I cannot thank Abi Walton enough for sending me a copy of the children’s book Nature’s Treasures by Ben Hoare in return for an honest review.
Nature’s Treasures is published by DK on 18th November and is available for pre-order through these links.
The world is filled with curious objects made by plants, animals, and even by the Earth itself. Dive into this collection of more than 100 intriguing items from the natural world and discover the stories behind them.
Learn how bristly mouths help huge whales capture tiny animals, how minute scales make butterflies shine in the sunlight, and how studying a leaf skeleton can tell us how it transports food. A bird egg, a lump of coal, a cacao pod, a mermaid’s purse, a fossil, a pine cone, an owl pellet, and a chrysalis – all tell a story. Arranged into four chapters: Animals; Plants, fungi, and algae; Minerals and rocks, and Made by nature, objects are shown with truly stunning photography and colourful illustrations to help explain the science behind them. The lively descriptions by best-selling nature writer Ben Hoare explore the remarkable tales of each item and all are packed with fascinating information.
Nature’s Treasures takes you on a tour of our planet through commonplace-but-incredible objects made by nature itself. This book is for every inquisitive child who loves to spot things when exploring outside and wants to know more about the wonderful and mysterious natural world.
My Review of Nature’s Treasures
A guide to the wonders of the natural world.
Wow. What a book. Nature’s Treasures is absolutely amazing.
Firstly I must comment on the physical production of Nature’s Treasures. As one would expect from a DK book, it is top quality with a beautifully foiled cover that is so solid and robust the book will endure years of handling and reading. Add in the gold edges and Nature’s Treasures feels completely sumptuous. The orange endpapers are beautifully designed and the illustrations by Kaley McKean are glorious. As well as those illustrations, there are also stunning photographs throughout to exemplify the text. In addition, not only does the white space enhance the images, but it means that the writing is totally accessible to independent young readers, being brief whilst containing incredible information so that even the most reluctant young reader can access the text.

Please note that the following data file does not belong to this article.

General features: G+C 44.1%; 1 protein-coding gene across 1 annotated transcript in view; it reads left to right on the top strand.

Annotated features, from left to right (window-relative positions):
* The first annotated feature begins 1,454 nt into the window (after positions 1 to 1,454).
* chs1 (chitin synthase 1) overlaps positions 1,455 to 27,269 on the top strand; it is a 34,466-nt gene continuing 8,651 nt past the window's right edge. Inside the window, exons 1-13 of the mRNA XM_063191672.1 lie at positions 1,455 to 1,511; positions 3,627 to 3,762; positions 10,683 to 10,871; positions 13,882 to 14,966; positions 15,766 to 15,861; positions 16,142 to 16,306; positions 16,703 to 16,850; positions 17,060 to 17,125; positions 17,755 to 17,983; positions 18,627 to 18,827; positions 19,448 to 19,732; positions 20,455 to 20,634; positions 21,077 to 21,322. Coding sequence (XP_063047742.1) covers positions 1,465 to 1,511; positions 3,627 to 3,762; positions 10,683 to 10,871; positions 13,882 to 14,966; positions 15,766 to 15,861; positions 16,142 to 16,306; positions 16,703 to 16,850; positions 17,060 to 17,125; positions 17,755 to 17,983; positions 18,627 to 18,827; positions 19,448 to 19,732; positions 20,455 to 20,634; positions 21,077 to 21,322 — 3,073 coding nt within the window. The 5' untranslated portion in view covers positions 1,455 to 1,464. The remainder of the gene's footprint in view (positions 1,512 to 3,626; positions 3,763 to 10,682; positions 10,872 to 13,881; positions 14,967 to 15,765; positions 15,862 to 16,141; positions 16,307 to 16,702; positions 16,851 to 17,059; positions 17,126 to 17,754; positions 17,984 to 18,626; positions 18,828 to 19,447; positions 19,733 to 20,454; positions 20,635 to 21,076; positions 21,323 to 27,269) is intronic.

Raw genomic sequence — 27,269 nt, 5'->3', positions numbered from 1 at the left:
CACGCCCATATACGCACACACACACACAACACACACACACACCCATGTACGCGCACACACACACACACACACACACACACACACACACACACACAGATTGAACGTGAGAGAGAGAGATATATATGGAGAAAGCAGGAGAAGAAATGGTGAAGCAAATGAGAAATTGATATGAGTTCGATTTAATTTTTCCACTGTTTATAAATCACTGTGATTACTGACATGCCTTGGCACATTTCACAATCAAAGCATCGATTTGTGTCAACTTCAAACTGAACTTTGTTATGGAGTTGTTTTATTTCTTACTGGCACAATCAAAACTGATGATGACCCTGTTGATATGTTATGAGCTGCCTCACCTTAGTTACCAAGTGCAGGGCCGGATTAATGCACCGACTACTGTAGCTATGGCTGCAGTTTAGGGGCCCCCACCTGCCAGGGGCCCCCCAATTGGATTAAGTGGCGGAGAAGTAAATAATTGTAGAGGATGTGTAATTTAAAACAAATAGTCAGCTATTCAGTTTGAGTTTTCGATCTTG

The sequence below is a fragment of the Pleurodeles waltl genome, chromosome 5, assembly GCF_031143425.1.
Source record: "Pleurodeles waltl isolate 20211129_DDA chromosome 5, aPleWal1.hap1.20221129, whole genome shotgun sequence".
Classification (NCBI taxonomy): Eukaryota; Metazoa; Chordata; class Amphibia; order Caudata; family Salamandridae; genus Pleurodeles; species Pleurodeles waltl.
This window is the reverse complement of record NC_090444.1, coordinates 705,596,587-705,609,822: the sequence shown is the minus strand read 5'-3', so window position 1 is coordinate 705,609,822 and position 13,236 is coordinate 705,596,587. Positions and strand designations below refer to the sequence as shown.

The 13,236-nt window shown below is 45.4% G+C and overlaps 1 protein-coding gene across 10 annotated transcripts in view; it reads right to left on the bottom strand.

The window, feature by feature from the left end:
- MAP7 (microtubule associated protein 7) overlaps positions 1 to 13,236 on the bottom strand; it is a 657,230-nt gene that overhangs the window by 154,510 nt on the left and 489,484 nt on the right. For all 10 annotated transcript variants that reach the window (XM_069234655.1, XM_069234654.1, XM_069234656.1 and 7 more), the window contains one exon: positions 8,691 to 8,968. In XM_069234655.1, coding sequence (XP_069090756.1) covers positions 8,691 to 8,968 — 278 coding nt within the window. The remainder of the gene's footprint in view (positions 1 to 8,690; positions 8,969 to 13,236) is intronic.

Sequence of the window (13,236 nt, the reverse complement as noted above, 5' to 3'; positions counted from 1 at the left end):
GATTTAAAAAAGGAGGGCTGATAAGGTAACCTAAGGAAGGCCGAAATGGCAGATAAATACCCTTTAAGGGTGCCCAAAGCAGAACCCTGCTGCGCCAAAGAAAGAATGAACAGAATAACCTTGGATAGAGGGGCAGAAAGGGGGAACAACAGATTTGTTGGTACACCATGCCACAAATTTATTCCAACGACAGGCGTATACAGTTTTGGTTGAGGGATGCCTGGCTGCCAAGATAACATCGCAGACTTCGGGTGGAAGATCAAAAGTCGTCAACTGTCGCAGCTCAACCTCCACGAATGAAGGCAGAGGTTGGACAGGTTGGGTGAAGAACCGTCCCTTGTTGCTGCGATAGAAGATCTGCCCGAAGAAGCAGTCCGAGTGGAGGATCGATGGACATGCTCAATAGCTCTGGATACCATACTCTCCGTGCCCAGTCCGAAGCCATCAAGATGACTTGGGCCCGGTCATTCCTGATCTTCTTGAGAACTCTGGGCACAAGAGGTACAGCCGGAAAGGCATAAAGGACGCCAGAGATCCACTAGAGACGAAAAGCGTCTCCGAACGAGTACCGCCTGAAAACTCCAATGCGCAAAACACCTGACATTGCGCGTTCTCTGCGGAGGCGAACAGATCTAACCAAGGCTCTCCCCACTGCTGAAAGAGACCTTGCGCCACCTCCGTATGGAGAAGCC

Nature’s Treasures is divided into sections covering animals, plants, fungi and algae, minerals and rocks, and items made by nature, with sensible advice for young nature spotters at the beginning and a useful glossary and index covering everything from aardvark to zinc at the back. Every section is packed with information. Indeed, whilst Nature’s Treasures would make a brilliant gift for individual children, it would also enhance any KS2 classroom because there are so many other references within its pages such as the etymology of fulgurite so that young minds can be inspired to learn more beyond the pages of the book.
There’s so much to discover within the pages of this book that I cannot praise Nature’s Treasures highly enough. It is fantastic and would make a wonderful gift. Buy it!
About Ben Hoare
Ben Hoare is an award-winning journalist and nature nerd. He loves writing about wildlife and how we can all help to protect the natural world. Ben’s books An Anthology of Intriguing Animals (2018) and Wonders of Nature (2019) are international bestsellers. The Guardian newspaper said: “His writing is funny, informative and zinging with infectious enthusiasm.”
Ben has written and edited natural-history books and magazines for DK, Pan Macmillan, the BBC, London’s Natural History Museum and many others.
He was Features Editor of BBC Wildlife Magazine from 2008 to 2018, and is now its Editorial Consultant.
In 2015 Ben was awarded the Dilys Breese Medal for science communication by the British Trust for Ornithology (BTO). He is one of only 18 people to hold the award.
About Kaley McKean
Kaley McKean is an illustrator based in Toronto. She received her BDes in Illustration from OCAD U in 2012, and since then has been working in the realms of editorial illustration, children’s publishing, and product design.
Her work features bright, minimal colour palettes and hand-made textures. She is inspired by medieval bestiaries, folklore, and the natural world. She will happily draw you any animal.
Kaley lives in Toronto’s west end with her husband.